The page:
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Getting healthier, starting today, is easier than ever. Armed with all the important information, and a kitchen stocked with fresh produce, you will be on the road to a healthier you in no time!
Follow these 6 actionable steps to start leading a healthier lifestyle.
This may not be the most exciting place to start, but it’s definitely the most important.
Understanding where you are in your life, and health, is half the battle. You know you want to change, but understanding “what” you need to change will make the “how” that much easier.
Visit your medical professional for a check-up. They will be able to help you frame your health goals, so you make faster, more sustainable, progress.
From reducing your body fat percentage, to improving your heart health, they will give you the facts that you need to start plotting your road to success.
Your health, and the health of those you love, are the most important things in life.
But what does being healthy mean?
Good health is subjective, as is what it means to get healthier. So it makes sense to first understand what your health goal is.
Are you looking to lose 5kg by the end of the year? Or perhaps you want to reduce your body fat? Maybe you want to increase your lean body mass by 2kg? The goals you set for yourself dictate the actions you need to take, and the timeline you set to achieve them.
Along the road to achieving your bigger health goal, you can...
Rome wasn’t built in a day, and we cannot achieve big health goals in a small amount of time. So, what should we do? We can start by setting small, achievable goals.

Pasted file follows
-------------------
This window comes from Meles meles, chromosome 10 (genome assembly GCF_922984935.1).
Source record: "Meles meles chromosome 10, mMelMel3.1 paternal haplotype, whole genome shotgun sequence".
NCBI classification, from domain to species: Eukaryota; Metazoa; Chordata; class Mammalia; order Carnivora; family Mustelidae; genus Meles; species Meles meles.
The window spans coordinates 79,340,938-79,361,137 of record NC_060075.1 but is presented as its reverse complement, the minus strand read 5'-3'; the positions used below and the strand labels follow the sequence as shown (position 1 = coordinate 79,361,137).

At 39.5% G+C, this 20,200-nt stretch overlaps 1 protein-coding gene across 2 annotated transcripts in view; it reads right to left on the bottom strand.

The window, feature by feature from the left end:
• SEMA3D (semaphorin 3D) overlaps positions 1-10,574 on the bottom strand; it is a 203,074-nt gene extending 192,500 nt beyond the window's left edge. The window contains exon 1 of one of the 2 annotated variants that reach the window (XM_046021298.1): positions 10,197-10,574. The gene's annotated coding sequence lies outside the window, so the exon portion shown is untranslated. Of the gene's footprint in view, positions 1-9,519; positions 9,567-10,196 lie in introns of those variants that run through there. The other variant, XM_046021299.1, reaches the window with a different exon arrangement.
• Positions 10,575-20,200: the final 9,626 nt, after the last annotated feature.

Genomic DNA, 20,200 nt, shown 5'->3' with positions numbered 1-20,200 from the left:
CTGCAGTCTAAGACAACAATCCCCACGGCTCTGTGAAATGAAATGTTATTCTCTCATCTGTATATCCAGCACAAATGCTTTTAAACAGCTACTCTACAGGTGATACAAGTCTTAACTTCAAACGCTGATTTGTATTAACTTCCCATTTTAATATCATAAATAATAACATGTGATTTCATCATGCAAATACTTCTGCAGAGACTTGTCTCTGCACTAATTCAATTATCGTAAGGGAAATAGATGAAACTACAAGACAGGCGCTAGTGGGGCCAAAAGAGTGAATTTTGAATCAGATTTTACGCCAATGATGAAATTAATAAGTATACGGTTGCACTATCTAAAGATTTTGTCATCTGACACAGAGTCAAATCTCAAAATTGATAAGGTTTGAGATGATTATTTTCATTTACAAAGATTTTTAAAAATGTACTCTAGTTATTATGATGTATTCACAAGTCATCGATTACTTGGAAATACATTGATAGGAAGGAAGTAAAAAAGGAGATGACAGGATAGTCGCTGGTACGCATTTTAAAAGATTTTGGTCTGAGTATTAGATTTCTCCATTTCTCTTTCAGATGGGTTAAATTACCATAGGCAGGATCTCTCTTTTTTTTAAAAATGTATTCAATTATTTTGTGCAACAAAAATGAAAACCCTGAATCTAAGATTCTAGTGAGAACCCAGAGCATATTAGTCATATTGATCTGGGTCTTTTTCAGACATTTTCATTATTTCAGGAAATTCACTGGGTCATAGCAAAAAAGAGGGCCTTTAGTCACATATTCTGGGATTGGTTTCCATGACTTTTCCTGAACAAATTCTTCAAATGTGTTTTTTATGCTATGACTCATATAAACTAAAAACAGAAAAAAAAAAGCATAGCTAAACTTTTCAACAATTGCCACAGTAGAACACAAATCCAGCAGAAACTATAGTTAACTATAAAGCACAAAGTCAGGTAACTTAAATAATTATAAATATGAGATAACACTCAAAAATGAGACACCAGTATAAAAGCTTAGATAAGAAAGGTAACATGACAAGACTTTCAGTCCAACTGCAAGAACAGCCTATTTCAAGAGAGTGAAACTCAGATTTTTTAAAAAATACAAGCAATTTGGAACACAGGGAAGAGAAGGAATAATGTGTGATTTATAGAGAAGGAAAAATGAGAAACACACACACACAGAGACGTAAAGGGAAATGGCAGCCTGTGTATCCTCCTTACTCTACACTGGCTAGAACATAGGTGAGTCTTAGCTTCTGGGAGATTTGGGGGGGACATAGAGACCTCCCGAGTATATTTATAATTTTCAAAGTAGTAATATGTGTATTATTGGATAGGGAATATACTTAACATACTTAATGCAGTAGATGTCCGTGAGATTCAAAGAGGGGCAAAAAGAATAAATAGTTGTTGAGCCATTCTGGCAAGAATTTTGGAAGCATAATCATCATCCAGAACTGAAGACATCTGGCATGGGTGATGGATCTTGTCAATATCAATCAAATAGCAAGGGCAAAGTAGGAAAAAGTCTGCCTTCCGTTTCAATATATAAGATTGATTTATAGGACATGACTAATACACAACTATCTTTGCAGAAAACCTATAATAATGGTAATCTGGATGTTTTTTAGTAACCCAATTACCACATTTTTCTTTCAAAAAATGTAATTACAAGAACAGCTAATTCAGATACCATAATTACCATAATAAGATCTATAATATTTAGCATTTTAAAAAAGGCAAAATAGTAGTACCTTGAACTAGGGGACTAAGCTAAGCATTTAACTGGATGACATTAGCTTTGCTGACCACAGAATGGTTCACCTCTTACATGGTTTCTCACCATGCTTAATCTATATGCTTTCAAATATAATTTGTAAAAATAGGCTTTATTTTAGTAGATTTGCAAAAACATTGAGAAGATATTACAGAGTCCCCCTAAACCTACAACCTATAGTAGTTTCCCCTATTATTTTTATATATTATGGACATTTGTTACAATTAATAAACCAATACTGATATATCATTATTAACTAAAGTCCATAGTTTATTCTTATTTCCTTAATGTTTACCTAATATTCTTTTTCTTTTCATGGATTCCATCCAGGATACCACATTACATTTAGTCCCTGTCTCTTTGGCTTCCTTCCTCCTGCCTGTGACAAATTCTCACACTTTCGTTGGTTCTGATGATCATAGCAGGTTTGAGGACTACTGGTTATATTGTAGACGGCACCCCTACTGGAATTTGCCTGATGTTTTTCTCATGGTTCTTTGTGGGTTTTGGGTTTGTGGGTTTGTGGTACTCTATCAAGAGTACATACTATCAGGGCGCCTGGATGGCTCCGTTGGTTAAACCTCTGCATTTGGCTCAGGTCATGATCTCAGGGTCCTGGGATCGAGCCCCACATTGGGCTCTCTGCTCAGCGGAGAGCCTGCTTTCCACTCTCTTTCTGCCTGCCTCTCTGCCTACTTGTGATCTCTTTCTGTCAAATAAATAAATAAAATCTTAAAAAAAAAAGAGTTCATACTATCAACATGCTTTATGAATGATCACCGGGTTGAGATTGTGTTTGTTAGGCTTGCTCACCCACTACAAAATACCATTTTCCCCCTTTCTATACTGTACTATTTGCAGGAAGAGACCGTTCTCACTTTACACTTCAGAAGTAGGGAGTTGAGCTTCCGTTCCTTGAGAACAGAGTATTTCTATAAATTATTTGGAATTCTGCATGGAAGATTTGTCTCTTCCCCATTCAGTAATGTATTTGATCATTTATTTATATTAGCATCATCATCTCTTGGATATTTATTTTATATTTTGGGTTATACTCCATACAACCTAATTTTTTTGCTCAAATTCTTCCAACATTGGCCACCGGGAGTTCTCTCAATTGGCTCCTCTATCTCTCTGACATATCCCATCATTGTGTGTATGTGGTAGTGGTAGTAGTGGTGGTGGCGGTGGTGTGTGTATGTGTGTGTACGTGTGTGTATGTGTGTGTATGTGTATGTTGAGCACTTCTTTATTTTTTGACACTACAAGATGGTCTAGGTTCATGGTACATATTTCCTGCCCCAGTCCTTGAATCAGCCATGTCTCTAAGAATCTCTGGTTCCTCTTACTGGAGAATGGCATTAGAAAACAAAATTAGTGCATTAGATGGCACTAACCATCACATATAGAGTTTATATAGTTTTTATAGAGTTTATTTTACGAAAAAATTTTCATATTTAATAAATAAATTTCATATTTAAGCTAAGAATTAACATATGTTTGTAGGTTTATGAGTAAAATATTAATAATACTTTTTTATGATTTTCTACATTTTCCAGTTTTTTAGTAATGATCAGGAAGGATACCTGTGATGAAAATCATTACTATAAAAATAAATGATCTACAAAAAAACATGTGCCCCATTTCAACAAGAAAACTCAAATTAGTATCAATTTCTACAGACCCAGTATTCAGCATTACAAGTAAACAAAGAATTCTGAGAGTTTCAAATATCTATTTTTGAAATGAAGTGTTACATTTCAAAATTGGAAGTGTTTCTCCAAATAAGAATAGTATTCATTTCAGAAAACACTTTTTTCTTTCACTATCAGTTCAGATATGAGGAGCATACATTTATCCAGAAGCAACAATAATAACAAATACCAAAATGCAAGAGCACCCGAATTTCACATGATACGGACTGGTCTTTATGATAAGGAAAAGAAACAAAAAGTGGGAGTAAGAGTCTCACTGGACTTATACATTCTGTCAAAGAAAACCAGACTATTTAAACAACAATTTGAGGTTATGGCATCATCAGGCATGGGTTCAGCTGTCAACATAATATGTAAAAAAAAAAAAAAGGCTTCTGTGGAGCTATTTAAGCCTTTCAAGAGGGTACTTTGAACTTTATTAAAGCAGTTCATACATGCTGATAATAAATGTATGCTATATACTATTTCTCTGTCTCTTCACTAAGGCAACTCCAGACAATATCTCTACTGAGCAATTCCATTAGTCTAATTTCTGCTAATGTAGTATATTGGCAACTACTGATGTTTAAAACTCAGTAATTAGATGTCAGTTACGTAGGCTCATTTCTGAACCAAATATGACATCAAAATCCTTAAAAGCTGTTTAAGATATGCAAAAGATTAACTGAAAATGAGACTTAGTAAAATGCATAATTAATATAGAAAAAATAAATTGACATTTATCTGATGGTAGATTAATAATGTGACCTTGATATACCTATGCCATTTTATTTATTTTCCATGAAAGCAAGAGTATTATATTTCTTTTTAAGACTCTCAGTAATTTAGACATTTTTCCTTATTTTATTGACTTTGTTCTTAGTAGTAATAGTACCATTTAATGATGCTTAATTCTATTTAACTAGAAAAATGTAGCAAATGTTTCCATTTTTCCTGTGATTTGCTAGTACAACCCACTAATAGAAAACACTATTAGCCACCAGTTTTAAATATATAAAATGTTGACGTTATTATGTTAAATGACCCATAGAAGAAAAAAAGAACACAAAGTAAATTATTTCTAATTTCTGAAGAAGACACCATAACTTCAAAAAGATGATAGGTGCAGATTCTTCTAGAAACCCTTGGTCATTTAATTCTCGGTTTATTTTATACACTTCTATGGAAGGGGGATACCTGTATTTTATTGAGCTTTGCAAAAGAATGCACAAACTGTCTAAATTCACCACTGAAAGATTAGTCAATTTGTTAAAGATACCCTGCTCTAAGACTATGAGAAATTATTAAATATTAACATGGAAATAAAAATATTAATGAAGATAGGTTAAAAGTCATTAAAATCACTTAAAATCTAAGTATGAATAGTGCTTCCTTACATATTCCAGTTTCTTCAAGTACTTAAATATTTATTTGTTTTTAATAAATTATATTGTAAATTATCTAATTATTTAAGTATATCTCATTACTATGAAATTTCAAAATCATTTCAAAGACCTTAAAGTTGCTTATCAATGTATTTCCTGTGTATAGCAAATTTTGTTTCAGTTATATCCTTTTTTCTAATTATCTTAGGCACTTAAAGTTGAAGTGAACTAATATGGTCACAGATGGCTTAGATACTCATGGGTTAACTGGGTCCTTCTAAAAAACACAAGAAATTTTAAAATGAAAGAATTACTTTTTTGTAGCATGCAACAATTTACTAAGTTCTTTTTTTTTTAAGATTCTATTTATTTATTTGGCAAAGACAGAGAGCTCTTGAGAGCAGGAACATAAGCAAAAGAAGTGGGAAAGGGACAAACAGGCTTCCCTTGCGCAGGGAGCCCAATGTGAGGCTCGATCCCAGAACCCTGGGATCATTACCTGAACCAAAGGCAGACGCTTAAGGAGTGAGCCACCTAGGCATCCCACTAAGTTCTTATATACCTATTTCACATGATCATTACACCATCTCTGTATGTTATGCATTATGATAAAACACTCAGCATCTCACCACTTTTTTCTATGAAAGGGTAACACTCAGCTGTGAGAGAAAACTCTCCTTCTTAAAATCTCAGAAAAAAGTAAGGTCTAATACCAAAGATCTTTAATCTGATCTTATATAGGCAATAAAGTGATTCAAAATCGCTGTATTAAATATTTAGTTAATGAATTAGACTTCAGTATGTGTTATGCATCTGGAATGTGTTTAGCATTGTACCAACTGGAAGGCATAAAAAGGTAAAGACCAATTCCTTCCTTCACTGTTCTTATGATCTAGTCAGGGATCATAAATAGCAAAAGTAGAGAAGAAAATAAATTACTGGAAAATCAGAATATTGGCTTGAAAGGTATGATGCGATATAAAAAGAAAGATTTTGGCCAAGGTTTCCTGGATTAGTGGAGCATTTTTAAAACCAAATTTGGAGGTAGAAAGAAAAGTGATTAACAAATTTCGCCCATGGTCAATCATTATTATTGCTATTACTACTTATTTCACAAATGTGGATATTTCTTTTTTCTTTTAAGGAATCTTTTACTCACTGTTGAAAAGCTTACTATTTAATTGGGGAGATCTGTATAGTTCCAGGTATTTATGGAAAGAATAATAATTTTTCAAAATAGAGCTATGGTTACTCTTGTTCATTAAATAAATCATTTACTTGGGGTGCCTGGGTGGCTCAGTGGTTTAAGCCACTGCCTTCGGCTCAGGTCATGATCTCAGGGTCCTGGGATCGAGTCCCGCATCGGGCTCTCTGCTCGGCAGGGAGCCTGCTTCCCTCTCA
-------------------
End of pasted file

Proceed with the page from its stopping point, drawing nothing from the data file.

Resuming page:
These smaller goals will help you to stay motivated, acting as little glorious milestones each time you meet them.
If you have a large health goal, break it into smaller steps.
For example, lets beak down a 5kg weight loss goal. If we target a 0.5kg weight loss per week, that gives us a 10-week timeline to achieve our goal.
The smaller goal can be achieved by taking small, sustainable steps, such as brisk walking for 30 minutes a day or drinking 8 glasses of water a day. These may not seem like much, but when pieced together day after day, week after week, and month after month, these small steps could amount to a bigger change – allowing you to achieve your greater fitness goal!
We all need our beauty sleep. But studies show that people don't get the regular 8 hours a night we should, or the 7.5 hours we wish had. In fact, the recent AIA Healthy Living Index demonstrated that on average Malaysians regularly get as little as 6.3 hours of sleep.
Sleep affects our mood, health, and weight. A good night’s sleep allows us to perform at our best, whether we’re in the office, or at the gym.
The Consumers Association of Penang (CAP) associates chronic sleep deprivation to increased smartphone use. Using technology late into night interrupts our bodies’ natural processes, making it harder to enjoy a good night’s sleep.
Part of being healthy is eating healthy.
But it’s not always to know what you should be eating. How much you should be eating. And what exactly is a superfood anyway?
The single most important healthy eating tip is the one you have heard many times before. "You need to eat a healthy, balanced diet."